RCA RCU-800 "Systemlink 8 A-V" Universal Remote
Inexpensive, reasonably flexible, but not
by Jim Bray
RCA is an industry
leader because it knows perhaps better than any other company how to make
a product that's suitable to the "ordinary consumer." This skill extends
from the top to the bottom of its line, and I've often applauded the company's
track record in this area.
One place in which
RCA has been traditionally a leader is in making remote controls that
are easy to figure out. This is an often overlooked but vitally important
area, since it's the remote control that the consumer is going to use
most often when operating a particular piece of equipment.
As with most things,
however, the more you spend the better you get, which explains why I'm
a bit disappointed in the performance of the RCU-800 Systemlink 8 A-V
After all, the thing
sells for about twenty American bucks, so it's entry level at best. And
it really does control a lot of different components. But it doesn't offer
consumer-friendly features like the backlighting of buttons that makes
using the remote so much easier in a darkened home theater.
On the upside, the
remote is comfortable in the hand and laid out quite logically. Programming
it is as easy a pressing a couple of buttons and entering a code (or two
or three, depending upon what you're trying to program).
The RCU-800 will control
two VCR's, a TV, DVD player, DSS satellite system, an audio system, cable
box, and one other component ("AUX"). It comes with built in codes for
RCA, not surprisingly, and there's a card in the package that contains
the codes for the other brands it'll handle. Whether or not your brand
is there is up in the air; there are plenty of TV and VCR models supported,
but not nearly as many of the rest.
If your code isn't
there, you can supposedly train the remote anyway, with a "code search"
feature. The procedure's straightforward enough, but the cloud around
this silver lining is that you may have to press the "on/off" button up
to 200 times before the component you're trying to control either begins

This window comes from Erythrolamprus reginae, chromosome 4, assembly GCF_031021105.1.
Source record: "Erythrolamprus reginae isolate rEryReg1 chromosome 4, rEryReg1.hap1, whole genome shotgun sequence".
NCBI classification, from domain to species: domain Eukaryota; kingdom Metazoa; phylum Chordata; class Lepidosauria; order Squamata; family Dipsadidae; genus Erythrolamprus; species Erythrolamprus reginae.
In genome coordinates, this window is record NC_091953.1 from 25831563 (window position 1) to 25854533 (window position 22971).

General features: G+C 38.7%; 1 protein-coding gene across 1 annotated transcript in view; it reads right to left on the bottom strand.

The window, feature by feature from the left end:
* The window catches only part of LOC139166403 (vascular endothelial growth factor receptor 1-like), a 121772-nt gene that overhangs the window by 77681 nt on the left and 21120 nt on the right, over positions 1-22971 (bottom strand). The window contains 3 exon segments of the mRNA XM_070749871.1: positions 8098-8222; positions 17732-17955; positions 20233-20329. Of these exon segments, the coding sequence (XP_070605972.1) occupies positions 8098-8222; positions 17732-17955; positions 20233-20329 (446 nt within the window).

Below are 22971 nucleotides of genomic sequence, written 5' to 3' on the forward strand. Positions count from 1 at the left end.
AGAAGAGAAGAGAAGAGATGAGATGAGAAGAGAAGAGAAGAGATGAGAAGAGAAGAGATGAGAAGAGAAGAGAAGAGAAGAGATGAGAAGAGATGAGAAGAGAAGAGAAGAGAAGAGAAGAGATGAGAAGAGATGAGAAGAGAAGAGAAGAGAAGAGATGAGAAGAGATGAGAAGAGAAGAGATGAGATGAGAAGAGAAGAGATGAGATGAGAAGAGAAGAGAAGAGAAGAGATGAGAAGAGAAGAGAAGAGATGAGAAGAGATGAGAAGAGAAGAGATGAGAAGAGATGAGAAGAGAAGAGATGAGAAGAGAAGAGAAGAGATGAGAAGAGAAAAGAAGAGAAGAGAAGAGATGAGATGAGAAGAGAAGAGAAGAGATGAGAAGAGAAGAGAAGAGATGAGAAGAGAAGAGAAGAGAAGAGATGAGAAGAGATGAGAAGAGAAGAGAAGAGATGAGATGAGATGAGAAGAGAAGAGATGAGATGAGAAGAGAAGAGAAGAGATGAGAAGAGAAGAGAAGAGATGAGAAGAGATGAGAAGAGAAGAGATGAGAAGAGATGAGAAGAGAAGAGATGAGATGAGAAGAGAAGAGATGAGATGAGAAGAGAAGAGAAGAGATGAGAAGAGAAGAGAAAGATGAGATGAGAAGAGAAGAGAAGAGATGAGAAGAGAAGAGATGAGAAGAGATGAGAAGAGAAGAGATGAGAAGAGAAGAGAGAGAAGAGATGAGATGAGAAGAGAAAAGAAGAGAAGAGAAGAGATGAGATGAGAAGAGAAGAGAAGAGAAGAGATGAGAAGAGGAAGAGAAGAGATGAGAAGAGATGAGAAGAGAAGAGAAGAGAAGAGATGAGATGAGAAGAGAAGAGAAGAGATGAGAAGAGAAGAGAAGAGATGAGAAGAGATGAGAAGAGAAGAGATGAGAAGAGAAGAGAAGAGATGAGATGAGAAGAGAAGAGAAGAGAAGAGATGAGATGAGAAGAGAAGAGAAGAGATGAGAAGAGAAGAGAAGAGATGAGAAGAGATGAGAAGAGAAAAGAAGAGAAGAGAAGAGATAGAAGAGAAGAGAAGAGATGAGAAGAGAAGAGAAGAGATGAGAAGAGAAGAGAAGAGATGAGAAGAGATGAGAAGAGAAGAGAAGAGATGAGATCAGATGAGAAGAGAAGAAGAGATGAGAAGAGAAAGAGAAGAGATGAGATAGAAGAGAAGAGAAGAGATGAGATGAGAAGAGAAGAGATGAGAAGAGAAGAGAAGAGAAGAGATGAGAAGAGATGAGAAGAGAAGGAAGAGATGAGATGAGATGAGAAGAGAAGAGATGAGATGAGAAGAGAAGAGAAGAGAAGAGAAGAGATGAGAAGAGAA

working or you discover that it isn't going to work. I went through this
process several times, trying to get the thing to run my (admittedly old)
Pioneer receiver and laserdisc player.
The buttons are laid
out in groups, with the power and component buttons at the top, with channel/preset
and volume controls below, followed by cursor control keys, a numeric
keypad, and the tape/disc play control buttons. A final row across the
bottom controls PIP, input, and sleep timer buttons, doubling up the features
with speaker selection.
In the grand scheme
of things, this isn't really a great universal remote. However, it's also
about two hundred-some dollars cheaper than the really great ones, so
it shouldn't be surprising that it has its shortcomings.
For RCA's customers,
however, most of whom I suspect have mainstream audio and video components
and desire little else (and there's nothing wrong with that, despite how
some audio/videophiles may look down their noses at you!), the RCU-800
could provide a nice "all in one" solution to that pile of remotes on
the coffee table. It can also be used as a second remote control for the
spouse (or 'significant other") so he/she doesn't have to get up and search
the coffee table for the main remote.
Imagine the remote
control wars you can have that way - two people armed with their own remotes,
tuning to different programs at the same time!
I can see it on "Divorce
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